Generally, a tort claim accrues and begins the running of the claims period at the same time that a cause of action would accrue, just as if the public entity were a private party. Gov. Code 901, 911.2.

  Without going into all of the various rules of accrual, the usual rules of tolling for minors, incompetents, and prisoners sometimes do not apply to tort claims. Cal. Civ. Proc. Code 352(b), 352.1(b). But this is a complicated area.

  Pursuant to Government Code section 901: “The date upon which a cause of action for equitable indemnity or partial equitable indemnity accrues shall be the date upon which a defendant is served with the complaint giving rise to the defendant’s claim for equitable indemnity or partial equitable indemnity against the public entity.” A claim for money damages relating to a cause of action for injury to a person must be filed not later than six months after the date of accrual of the cause of action. (Gov.Code, §§905, 911.2, subd. (a).)

 

The Process for Presenting a Claim to the Public Agency

Any document received by a public agency indicating that monetary damages are sought and that litigation may ensue is a claim.

  Must be presented within six months of the cause of action accruing.

  An untimely, or incomplete document simply determines how the claim will be handled. A public agency may only take no action if the document fails to provide any return address.

  A failure to treat the document as a claim will result in a loss of claim defenses. (Cal. Gov. Code §910.8, 911.)

  Agency may provide forms specifying the information Cal. Gov. Code §910.4.

  The claimant may use the Agency’s form or their own that meets Cal. Gov. Code §§910 and 910.2.

  The claim must be delivered or mailed to the clerk, secretary, auditor, or the governing body of the agency. (See Cal. Gov. Code §915.)

  If it is mailed, the claim is considered “presented” on the date it is deposited in the United States mail, not the date it is received by the agency, if ever. Cal. Gov. Code §915.2.

Information Required in the Claim

1 Name of Claimant

2 Mailing address to which notices should be sent

3 The date, place, and circumstances giving rise to the claim

4 A general description of the injury, damage, or loss for which the claimant seeks payment

5 The name of any public employee causing the loss, if known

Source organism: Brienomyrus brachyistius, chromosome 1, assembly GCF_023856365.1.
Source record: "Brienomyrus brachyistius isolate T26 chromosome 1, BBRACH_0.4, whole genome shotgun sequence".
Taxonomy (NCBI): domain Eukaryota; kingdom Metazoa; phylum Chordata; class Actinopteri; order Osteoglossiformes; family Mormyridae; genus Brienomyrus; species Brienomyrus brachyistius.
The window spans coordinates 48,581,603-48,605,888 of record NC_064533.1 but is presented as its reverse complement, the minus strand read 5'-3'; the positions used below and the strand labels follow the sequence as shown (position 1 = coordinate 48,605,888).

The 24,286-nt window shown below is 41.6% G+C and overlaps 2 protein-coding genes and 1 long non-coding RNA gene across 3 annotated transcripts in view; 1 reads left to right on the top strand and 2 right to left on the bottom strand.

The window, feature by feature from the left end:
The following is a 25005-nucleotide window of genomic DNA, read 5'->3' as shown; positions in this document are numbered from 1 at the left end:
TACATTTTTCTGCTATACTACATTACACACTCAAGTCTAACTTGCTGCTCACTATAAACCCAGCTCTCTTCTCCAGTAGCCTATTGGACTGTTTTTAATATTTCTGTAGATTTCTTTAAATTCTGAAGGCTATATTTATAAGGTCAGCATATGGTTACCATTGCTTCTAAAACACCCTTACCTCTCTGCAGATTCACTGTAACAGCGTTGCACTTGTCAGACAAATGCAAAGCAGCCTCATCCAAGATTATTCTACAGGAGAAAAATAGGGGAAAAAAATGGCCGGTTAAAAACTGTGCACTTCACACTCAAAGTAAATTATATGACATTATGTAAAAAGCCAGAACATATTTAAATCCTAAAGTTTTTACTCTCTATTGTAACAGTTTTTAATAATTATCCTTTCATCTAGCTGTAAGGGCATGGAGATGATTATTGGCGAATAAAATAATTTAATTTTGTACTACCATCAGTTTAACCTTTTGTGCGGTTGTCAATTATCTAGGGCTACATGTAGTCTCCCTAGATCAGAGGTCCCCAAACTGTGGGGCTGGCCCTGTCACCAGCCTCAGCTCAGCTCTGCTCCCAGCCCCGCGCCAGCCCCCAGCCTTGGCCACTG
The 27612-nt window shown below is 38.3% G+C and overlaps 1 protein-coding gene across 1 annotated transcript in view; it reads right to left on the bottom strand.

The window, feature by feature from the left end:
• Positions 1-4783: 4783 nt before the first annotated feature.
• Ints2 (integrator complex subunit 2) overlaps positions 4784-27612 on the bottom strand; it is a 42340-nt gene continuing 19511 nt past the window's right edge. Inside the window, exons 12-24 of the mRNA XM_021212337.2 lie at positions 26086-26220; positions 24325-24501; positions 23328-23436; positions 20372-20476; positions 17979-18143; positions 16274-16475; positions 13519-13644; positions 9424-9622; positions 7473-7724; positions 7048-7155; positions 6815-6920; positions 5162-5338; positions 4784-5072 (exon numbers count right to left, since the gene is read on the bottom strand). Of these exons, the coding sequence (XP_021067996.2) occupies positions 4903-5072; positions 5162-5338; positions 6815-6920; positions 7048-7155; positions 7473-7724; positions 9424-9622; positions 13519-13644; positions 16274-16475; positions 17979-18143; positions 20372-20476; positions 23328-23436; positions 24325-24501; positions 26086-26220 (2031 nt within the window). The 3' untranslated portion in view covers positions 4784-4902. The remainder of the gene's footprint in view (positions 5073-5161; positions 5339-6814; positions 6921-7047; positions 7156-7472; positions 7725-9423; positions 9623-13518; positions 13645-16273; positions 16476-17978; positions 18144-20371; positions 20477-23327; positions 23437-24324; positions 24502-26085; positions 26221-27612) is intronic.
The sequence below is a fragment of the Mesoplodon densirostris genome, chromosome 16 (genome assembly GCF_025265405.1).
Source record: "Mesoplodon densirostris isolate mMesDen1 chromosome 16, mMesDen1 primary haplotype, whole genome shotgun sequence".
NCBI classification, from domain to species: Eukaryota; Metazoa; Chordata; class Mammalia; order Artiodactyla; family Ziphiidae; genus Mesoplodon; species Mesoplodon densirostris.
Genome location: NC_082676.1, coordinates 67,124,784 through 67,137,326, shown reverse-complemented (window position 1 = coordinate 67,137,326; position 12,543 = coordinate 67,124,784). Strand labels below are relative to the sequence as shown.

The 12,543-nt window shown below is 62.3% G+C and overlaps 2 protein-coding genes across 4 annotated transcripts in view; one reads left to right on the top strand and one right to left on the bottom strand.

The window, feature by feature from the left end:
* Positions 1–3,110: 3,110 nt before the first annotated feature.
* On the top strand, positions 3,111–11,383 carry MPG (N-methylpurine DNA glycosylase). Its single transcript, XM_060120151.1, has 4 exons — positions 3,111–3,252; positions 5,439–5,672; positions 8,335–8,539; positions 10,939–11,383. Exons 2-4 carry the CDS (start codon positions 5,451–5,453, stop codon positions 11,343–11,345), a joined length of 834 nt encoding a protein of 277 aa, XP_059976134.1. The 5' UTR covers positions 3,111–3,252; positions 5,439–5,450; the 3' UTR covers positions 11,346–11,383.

6 The amount claimed and the basis of computation if the claim is under $10,000.  If the amount is over $10K, no amount is to be included, but the claim must indicate whether the claim would be a limited civil case ($25K or less)(Cal. Gov. Code 910).

If not all information is provided…

A claimant will not be permitted to proceed on a theory of liability in the lawsuit which is not fairly reflected in the claim.

A claimant must make an effort to supply each of the essential elements of a claim.  Substantial compliance is met when the claim contains sufficient information to reasonably enable the Agency to make an adequate investigation of the merits of the claim. (Loehr v. Ventura Community College District (1983) 147 Cal.App.3d 1071.).

 

Public Agency’s Response to the Claim

A public agency is generally allowed 45 days after the claim or amended claim is presented, to take action.  If the claim is mailed to the public agency, the agency’s response time is extended as follows:

If the claimant’s address is within California
If claimant’s address is outside of California, but within the United States
If the claimant’s address is outside of the United States (Cal. Gov. Code 915.2).

There are 5 options for the Agency to respond to a claim:

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    The Do Nothing Option = Deemed Rejected

    If the entity fails to take action on a claim within the period allowed by statute (45 days) or as extended by agreement, the claim is deemed automatically rejected by law on the 45th day or last day of the extended period.  If no action is taken, or no notice of an action is sent to the claimant, then the time allotted to file a lawsuit is extended two-years from when C/A accrued.
  • + -

    The Approve All or Part of the Claim Option